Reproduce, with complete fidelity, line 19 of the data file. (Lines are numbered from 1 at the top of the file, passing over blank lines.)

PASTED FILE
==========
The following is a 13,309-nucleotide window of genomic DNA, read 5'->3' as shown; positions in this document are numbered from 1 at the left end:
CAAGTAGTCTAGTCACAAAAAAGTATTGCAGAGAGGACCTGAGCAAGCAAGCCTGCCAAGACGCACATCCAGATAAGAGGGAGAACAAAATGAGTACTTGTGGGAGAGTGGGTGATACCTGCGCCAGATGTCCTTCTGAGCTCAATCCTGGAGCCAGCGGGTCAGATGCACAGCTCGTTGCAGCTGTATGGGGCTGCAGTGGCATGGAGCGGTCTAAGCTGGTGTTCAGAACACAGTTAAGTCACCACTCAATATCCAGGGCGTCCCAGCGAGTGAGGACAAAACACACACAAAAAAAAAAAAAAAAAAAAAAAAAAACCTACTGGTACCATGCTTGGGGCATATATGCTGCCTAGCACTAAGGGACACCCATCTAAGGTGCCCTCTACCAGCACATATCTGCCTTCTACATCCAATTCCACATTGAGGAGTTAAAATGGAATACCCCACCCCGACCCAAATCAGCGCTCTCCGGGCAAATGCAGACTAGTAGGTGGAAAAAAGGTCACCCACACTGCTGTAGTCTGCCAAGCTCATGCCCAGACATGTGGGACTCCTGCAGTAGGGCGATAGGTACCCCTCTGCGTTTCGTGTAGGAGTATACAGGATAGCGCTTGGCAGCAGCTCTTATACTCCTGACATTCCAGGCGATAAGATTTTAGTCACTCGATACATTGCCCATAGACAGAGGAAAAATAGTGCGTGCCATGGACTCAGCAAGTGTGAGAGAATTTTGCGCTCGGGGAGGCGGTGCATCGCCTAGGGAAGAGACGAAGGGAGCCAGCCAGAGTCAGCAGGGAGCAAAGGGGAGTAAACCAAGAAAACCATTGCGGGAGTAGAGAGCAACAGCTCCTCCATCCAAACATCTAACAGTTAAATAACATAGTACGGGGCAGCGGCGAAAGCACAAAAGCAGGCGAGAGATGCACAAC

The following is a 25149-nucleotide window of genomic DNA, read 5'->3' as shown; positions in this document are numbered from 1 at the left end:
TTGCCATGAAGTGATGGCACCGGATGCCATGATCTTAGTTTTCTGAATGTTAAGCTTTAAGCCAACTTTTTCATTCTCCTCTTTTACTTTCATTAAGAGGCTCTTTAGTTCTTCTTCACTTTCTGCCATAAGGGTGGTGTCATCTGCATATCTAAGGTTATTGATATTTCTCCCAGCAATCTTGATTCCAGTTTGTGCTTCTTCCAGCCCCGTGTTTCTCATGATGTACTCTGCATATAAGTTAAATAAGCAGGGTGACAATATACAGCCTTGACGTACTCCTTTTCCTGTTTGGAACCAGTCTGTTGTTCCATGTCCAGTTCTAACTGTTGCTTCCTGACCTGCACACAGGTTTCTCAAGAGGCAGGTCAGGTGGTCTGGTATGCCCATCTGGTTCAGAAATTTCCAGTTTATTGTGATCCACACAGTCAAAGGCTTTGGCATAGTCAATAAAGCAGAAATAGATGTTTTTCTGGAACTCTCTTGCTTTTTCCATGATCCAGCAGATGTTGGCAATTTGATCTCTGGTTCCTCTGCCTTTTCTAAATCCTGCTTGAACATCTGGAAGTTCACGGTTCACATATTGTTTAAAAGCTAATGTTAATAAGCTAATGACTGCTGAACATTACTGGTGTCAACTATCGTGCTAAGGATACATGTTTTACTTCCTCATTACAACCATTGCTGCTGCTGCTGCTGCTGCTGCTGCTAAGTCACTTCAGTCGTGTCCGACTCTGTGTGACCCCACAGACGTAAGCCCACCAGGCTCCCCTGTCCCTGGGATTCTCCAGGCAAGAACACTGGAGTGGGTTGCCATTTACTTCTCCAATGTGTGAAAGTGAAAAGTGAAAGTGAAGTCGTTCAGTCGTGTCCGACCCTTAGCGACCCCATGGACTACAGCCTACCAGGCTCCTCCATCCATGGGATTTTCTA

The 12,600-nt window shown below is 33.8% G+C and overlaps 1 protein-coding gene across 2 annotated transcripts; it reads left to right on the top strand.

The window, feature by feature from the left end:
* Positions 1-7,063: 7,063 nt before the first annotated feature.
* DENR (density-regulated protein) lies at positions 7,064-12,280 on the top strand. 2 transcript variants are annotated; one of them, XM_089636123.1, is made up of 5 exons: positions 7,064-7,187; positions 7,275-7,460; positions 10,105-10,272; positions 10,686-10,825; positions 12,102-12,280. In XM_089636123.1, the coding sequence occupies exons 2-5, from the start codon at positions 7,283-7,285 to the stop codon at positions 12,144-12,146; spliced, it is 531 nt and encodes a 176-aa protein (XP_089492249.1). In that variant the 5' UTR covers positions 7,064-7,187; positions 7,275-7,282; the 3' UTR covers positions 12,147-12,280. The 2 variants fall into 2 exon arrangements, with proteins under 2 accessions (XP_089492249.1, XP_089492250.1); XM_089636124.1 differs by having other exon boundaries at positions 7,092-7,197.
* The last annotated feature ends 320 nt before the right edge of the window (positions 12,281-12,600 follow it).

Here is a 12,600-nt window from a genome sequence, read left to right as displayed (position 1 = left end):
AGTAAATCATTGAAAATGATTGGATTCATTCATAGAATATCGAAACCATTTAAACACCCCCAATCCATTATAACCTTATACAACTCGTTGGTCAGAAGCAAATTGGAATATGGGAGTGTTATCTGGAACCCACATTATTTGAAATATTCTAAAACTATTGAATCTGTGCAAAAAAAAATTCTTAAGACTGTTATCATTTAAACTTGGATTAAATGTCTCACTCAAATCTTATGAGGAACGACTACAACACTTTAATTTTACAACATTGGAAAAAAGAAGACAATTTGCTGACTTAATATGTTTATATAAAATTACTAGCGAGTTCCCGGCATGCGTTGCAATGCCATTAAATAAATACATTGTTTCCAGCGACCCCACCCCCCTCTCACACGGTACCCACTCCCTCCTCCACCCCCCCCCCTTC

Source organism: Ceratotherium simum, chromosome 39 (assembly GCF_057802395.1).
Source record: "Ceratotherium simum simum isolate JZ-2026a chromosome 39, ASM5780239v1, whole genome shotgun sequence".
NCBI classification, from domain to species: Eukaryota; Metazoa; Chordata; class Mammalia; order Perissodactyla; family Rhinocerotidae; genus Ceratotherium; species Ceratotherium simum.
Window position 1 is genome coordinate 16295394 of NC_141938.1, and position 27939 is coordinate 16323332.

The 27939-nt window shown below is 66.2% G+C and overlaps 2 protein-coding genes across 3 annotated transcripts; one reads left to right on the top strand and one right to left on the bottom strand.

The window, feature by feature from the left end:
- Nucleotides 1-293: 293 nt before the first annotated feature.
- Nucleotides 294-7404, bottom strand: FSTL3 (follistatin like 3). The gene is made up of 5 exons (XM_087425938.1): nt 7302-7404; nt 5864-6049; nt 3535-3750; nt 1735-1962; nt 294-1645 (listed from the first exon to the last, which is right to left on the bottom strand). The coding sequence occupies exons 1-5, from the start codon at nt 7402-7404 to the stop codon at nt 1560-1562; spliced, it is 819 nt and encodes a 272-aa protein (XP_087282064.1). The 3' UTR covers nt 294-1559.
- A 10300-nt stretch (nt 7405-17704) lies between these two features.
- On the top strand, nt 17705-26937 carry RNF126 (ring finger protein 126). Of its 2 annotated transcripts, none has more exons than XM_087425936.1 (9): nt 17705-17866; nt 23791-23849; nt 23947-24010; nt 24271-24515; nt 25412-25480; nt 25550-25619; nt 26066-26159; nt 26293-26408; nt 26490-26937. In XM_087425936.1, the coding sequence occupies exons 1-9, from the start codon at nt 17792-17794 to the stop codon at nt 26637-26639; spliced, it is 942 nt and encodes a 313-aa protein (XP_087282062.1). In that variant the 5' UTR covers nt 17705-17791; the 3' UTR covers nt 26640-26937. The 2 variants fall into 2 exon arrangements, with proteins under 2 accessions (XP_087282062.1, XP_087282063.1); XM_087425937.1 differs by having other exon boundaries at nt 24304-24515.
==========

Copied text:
- Nucleotides 294-7404, bottom strand: FSTL3 (follistatin like 3). The gene is made up of 5 exons (XM_087425938.1): nt 7302-7404; nt 5864-6049; nt 3535-3750; nt 1735-1962; nt 294-1645 (listed from the first exon to the last, which is right to left on the bottom strand). The coding sequence occupies exons 1-5, from the start codon at nt 7402-7404 to the stop codon at nt 1560-1562; spliced, it is 819 nt and encodes a 272-aa protein (XP_087282064.1). The 3' UTR covers nt 294-1559.